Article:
Women, especially mothers, often struggle to recognize their worth because of the expectations society has bestowed on them. In this episode, Cat Collins, an award-winning blogger, writer, speaker, and mom, unravels with us what women, especially moms, are capable of doing, from their finances to all aspects of their lives as mothers—which is more than they ever thought.
Bread. I will take it over dessert any day, especially if it’s crunchy, flaky, soft, warm. And for all you moms out there, go ahead and just serve bread for dinner. No one’s gonna complain about that. And if you need more bread inspo like how to make bread, save bread, or butter that bread, check out our Friendletter. We’re in your inbox 3x a week with freebies, tips to save money, and ways to spend better. GET THAT BREAD at frugalfriendspodcast.com/friendletter.
Cat Collins is the go-to personal finance expert for educated, aspirational moms who want to recapture their life passions, earn more, reach their goals, and take on a more active financial role in their families. Cat was named the Best Contributor/Freelancer for Personal Finance in 2014, and over the past few years her writing and financial expertise have been featured in dozens of notable publications like The Wall Street Journal, Yahoo! Finance, U.S. News, and World Report, and many more.
Surprises of Writing And Personal Finance
Cat originally pictured herself working in museums as a curator. She studied history in her graduate school program but found herself struggling as she was only making $12,000 a year. This pushed her to start a blog as a creative outlet and a way to relieve stress, which soon blossomed and became a supplement to her income as she became a freelance writer. Along the way, people would ask her to write articles she knew nothing about in finance, but over the course, through her passion, grit, and determination, she learned a lot and is now writing full-time about personal finance.
Do More, Learn More
While there are plenty of articles, books, and resources geared toward helping moms with their finances, Cat felt most of them were mediocre and were missing the language that would speak to moms as highly intelligent powerhouses, totally capable of making more complex money decisions. She felt compelled to show that mothers are just as capable despite the unrealistic and contradictory expectations of society towards women and raising children. Cat had high expectations of herself and others—that they could do more, learn more, and reach their full potential.
Children and the Multiple Financial Considerations
Multiple kids meant multiple things to consider as well. Cat gives her twins each the opportunity for the same allowance, as she tries hard to be equal to both children. However, as they get older, they become more different, which changes their individual needs. Cat and her husband do budget meetings once a month to organize finances and make money decisions. The best gift to our kids is to be stable and financially independent as we age and it is challenging. We have to make sure that we prioritize our retirement and help your kids be responsible in all aspects.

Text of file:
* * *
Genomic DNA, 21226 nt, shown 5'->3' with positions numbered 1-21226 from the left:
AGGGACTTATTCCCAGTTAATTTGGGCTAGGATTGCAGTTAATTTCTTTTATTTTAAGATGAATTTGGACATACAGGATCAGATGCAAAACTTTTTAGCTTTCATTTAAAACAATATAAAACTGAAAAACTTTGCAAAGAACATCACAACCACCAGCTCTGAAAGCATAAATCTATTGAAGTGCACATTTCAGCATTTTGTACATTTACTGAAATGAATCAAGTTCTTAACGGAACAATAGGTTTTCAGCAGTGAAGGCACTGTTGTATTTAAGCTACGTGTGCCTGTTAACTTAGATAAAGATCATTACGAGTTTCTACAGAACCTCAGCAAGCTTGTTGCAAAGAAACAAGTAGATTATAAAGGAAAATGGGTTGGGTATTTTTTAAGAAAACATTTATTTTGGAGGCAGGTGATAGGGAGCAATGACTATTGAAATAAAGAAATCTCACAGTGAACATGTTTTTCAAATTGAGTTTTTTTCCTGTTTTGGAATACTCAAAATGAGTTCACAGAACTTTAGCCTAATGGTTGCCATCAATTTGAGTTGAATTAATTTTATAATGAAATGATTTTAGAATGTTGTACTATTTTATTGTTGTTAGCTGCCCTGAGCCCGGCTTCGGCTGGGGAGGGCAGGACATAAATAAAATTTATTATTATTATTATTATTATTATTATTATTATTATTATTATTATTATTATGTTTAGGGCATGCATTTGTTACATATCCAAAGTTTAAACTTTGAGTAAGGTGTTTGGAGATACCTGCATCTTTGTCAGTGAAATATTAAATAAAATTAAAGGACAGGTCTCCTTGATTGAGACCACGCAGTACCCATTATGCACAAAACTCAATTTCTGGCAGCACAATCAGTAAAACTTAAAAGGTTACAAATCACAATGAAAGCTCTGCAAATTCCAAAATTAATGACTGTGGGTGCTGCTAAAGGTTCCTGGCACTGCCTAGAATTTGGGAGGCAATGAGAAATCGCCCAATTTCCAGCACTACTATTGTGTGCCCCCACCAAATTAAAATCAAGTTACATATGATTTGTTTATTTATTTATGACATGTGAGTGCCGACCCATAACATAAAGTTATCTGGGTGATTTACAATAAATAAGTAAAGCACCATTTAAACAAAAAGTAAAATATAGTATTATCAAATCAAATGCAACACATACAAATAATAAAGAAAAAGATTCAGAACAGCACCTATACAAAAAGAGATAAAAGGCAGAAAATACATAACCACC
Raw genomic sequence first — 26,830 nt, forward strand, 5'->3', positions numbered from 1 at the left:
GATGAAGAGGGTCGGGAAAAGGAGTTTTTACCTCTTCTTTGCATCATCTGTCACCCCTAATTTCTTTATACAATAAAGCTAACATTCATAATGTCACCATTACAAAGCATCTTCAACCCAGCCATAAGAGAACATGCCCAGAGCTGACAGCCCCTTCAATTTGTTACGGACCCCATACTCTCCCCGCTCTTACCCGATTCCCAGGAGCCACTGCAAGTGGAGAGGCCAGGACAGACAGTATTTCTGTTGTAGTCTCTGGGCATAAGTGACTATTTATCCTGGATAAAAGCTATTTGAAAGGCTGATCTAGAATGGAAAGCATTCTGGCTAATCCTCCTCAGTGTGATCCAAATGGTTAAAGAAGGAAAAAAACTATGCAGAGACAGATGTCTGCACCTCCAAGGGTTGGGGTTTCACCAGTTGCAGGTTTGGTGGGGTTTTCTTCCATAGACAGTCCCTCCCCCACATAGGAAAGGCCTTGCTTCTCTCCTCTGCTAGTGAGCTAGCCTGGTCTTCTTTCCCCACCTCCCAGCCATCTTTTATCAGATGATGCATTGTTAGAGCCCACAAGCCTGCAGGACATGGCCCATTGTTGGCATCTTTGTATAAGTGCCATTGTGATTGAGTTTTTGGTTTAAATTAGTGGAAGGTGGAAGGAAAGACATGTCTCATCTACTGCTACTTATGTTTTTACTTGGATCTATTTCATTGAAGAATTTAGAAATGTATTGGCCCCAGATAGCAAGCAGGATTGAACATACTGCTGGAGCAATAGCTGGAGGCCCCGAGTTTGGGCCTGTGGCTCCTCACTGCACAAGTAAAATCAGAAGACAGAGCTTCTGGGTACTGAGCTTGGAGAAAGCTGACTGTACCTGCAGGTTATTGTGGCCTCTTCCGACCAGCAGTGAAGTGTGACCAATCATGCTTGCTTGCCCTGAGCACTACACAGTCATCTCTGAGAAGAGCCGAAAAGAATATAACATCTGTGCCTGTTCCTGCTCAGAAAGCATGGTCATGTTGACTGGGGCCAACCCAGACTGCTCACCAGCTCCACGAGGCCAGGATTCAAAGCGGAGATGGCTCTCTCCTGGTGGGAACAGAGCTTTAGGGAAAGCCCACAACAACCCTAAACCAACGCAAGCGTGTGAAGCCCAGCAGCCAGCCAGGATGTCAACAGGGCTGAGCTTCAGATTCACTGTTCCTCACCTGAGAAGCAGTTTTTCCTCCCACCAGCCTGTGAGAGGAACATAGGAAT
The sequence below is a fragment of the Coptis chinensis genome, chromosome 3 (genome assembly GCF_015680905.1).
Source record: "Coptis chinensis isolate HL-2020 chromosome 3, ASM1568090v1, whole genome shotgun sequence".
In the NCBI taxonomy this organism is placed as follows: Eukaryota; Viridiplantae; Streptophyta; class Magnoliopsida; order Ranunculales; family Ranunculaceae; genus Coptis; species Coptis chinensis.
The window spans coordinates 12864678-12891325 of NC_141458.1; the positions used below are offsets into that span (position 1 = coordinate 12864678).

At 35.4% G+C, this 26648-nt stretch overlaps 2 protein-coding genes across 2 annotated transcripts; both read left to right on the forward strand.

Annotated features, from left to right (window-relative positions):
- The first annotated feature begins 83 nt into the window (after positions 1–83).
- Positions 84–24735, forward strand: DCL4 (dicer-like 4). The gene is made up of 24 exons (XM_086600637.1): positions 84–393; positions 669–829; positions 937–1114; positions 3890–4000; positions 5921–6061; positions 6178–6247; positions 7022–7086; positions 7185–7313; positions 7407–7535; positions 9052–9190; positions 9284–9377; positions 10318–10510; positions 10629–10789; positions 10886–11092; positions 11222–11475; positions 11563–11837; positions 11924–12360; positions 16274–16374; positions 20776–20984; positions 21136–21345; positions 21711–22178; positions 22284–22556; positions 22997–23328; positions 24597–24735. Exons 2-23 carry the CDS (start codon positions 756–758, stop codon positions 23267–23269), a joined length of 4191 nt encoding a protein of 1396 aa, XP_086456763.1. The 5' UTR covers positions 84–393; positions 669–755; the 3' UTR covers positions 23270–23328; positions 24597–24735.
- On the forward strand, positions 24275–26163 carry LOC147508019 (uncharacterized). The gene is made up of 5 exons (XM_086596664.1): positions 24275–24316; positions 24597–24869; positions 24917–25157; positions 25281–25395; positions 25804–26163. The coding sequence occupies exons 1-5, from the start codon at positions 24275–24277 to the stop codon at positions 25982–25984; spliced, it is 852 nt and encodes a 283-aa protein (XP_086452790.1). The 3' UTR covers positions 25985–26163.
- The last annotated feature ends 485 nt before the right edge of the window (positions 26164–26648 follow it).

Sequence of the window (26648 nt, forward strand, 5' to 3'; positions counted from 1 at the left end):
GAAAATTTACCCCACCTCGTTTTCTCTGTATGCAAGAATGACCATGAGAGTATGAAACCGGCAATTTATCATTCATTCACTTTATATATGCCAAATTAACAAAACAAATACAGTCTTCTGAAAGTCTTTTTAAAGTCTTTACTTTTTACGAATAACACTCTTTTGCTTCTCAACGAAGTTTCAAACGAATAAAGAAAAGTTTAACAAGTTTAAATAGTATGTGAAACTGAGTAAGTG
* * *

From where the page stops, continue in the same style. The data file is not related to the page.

Be a Stay At Home Mom or Be a Working Mom?
Cat is an advocate for encouraging moms to make decisions based on what’s best for them. She understands being in both worlds—a stay-at-home mom and a working mom. The whole chapter centers on educating moms to consider many points when making decisions. Ask yourself, What does it look like when you step out of the workforce for five years? It’s not just you today; it’s also you at 65 wanting to retire. It is valid to make emotional decisions, but Cat wants moms to run every number and think about it. When applying for a job, try asking for a number that makes you highly uncomfortable.
Therapy Edition: Our postpartum-induced thoughts while Jill tells us everything’s okay
- Cat: A few weeks after giving birth, she returned to writing again, but unwanted thoughts began plaguing her mind. She immediately called her husband, who was watching their kids for the first time, and bawled her eyes out in the coffee shop.
- Jen: During a meeting with her accountability group, she expressed how badly she wanted to write a book because she thought it was going to get harder now that she has Kai. She really wished she had someone with whom she could be vulnerable.
- Jill: Hearing the personal stories of Jen and Cat, she reminds both of them and all of the mothers that you do have people to hear you out, but some of it is your own permission to be kind towards yourself.
Bill of The Week
Thank you, Cat for sharing your bill about your birthday gift of 2 – $1 bills from your twins!
Thanks so Much for Listening!
We love love love reading your kind reviews and we especially loved this one:
Congrats! If you want to check out our monthly challenge community head to frugalfriendspodcast.com/club to see what challenge we have coming up next.
And keep leaving us reviews on iTunes or Stitcher, and sending the screenshot to email@example.com. And don’t forget to share your favorite quote from the episode by using the hashtag #FrugalFriendsNote.